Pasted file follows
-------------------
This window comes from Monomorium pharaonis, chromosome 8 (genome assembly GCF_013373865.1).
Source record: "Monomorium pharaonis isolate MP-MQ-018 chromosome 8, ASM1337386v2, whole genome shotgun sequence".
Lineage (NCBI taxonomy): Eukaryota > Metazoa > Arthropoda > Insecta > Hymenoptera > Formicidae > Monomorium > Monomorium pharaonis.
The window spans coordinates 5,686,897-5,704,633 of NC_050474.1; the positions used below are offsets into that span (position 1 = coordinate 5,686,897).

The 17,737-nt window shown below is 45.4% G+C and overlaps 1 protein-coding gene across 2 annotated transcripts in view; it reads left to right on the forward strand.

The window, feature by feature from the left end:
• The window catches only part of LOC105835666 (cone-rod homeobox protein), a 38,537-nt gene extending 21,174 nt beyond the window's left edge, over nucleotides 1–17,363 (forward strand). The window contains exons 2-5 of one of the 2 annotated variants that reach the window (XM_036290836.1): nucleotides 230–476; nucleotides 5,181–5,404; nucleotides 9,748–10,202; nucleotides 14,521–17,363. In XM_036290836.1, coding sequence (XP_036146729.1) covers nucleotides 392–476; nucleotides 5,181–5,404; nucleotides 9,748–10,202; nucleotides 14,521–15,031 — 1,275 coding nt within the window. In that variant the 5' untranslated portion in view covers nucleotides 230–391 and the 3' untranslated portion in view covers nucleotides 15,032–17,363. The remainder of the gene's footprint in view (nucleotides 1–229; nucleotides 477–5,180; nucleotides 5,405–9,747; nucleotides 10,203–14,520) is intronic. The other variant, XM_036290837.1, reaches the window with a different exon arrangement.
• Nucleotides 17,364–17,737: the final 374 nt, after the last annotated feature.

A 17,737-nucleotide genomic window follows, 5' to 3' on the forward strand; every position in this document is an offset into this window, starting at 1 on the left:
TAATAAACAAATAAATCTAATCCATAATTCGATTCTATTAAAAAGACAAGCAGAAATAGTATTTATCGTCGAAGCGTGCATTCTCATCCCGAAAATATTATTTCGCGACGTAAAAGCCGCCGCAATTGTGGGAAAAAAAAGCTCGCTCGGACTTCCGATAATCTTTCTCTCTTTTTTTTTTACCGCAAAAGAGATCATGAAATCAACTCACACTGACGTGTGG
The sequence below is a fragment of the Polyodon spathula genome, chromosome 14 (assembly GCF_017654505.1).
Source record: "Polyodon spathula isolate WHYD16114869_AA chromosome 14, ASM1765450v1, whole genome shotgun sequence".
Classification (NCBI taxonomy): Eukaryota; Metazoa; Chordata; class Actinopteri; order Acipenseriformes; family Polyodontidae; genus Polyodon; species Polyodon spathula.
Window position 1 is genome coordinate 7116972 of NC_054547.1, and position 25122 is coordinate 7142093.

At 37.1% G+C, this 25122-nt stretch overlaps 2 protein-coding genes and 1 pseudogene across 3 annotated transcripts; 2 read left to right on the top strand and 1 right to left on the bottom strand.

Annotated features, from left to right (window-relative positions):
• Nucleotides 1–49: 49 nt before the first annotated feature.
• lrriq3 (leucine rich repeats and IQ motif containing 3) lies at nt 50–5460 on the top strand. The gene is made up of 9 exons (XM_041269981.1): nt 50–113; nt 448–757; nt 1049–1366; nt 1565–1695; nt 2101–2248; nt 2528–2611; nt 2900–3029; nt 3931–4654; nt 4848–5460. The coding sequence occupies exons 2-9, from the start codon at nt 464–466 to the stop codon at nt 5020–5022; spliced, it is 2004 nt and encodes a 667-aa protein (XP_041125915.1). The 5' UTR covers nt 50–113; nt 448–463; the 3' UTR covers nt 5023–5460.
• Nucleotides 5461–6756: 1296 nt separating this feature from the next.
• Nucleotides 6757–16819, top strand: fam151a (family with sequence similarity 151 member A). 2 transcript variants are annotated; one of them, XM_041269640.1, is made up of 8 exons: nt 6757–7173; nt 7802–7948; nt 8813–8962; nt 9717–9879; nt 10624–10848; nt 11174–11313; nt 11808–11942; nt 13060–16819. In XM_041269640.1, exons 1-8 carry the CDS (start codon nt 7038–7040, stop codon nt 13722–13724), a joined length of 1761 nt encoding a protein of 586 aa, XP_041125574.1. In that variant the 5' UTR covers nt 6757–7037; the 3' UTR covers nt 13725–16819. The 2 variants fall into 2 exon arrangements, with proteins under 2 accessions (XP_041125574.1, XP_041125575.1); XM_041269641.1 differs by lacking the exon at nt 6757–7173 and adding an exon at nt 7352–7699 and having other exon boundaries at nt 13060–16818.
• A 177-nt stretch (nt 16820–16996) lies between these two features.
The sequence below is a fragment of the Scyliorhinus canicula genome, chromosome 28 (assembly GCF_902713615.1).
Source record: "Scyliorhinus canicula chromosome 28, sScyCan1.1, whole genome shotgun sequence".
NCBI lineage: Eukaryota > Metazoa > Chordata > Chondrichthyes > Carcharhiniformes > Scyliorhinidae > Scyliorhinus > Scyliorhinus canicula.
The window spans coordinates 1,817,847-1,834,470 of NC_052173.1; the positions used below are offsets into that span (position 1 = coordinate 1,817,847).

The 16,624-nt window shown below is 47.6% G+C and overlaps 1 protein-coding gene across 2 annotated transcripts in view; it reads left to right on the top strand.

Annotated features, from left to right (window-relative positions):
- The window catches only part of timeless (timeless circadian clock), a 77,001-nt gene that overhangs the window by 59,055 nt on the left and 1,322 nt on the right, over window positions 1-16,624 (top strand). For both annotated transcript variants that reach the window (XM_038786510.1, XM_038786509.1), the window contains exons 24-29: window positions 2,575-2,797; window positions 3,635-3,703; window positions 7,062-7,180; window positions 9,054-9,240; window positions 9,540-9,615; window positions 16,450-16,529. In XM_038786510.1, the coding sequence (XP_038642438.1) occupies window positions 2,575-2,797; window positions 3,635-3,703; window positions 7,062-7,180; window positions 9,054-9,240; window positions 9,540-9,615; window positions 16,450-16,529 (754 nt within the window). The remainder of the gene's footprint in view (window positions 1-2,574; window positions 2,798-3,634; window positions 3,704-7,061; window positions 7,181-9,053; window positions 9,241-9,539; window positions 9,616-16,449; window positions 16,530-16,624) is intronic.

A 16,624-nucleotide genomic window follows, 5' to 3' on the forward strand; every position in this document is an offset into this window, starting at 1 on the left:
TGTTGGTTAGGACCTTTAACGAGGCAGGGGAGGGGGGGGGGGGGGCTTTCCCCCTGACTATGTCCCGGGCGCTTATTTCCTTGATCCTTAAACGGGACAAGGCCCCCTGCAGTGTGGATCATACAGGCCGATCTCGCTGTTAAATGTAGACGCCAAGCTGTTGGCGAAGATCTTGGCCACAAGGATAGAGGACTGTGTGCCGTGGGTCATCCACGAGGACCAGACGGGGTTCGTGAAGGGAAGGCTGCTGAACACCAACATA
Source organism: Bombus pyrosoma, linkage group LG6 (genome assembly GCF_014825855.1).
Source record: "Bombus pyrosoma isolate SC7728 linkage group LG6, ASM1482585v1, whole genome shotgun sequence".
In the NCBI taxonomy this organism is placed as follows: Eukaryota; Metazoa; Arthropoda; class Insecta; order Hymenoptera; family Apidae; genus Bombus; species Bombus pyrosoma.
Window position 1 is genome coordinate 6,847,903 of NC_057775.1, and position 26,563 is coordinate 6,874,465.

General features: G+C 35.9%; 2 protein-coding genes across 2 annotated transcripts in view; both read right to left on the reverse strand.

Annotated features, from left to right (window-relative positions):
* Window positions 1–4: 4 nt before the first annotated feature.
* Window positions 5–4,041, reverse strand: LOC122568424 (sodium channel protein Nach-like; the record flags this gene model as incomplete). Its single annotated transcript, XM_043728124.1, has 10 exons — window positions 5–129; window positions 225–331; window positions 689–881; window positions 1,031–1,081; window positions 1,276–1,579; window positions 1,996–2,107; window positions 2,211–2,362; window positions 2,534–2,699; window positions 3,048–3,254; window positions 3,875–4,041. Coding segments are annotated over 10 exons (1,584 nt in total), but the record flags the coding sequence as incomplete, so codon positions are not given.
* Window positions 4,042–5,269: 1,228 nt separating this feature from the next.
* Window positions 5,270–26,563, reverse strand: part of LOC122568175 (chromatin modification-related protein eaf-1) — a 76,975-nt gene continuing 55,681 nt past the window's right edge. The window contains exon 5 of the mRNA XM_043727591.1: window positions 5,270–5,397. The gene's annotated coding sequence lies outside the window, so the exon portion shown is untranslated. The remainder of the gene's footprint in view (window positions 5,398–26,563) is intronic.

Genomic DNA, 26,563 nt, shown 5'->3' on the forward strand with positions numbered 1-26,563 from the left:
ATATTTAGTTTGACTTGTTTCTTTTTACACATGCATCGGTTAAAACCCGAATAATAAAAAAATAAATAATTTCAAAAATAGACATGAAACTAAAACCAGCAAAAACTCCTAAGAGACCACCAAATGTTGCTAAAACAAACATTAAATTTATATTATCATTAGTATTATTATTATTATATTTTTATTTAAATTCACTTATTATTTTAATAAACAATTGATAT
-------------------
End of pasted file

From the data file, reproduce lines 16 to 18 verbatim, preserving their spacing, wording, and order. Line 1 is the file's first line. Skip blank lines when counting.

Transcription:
Annotated features, from left to right (window-relative positions):
• Nucleotides 1–49: 49 nt before the first annotated feature.
• lrriq3 (leucine rich repeats and IQ motif containing 3) lies at nt 50–5460 on the top strand. The gene is made up of 9 exons (XM_041269981.1): nt 50–113; nt 448–757; nt 1049–1366; nt 1565–1695; nt 2101–2248; nt 2528–2611; nt 2900–3029; nt 3931–4654; nt 4848–5460. The coding sequence occupies exons 2-9, from the start codon at nt 464–466 to the stop codon at nt 5020–5022; spliced, it is 2004 nt and encodes a 667-aa protein (XP_041125915.1). The 5' UTR covers nt 50–113; nt 448–463; the 3' UTR covers nt 5023–5460.